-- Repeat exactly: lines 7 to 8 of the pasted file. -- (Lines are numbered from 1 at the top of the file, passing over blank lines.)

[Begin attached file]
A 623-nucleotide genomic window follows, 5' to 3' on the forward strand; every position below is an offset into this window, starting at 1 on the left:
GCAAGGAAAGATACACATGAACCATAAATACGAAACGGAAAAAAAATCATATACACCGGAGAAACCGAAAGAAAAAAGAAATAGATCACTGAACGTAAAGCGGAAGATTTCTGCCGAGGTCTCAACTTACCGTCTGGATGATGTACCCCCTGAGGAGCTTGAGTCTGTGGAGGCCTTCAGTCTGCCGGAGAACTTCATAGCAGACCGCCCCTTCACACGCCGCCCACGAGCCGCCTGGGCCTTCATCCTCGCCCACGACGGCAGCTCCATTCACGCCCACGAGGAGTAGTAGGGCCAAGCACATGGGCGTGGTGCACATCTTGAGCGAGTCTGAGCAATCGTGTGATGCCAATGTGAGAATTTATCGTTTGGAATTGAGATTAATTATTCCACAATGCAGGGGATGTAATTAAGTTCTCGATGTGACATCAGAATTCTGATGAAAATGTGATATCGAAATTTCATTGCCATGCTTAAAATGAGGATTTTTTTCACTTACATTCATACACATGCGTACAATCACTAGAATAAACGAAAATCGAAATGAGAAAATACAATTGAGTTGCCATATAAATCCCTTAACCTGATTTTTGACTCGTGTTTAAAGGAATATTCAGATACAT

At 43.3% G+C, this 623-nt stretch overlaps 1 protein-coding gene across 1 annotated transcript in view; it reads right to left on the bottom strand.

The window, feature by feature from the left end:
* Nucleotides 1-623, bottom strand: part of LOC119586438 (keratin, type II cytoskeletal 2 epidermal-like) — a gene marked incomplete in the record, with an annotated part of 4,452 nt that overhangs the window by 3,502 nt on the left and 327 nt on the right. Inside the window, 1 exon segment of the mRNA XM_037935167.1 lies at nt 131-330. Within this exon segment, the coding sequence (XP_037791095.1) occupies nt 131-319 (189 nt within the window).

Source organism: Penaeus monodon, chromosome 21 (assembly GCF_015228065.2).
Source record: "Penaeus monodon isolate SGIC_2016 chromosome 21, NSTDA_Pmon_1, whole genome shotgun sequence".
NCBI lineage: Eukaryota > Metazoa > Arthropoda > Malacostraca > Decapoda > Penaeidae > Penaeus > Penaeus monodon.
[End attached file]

Source record: "Penaeus monodon isolate SGIC_2016 chromosome 21, NSTDA_Pmon_1, whole genome shotgun sequence".
NCBI lineage: Eukaryota > Metazoa > Arthropoda > Malacostraca > Decapoda > Penaeidae > Penaeus > Penaeus monodon.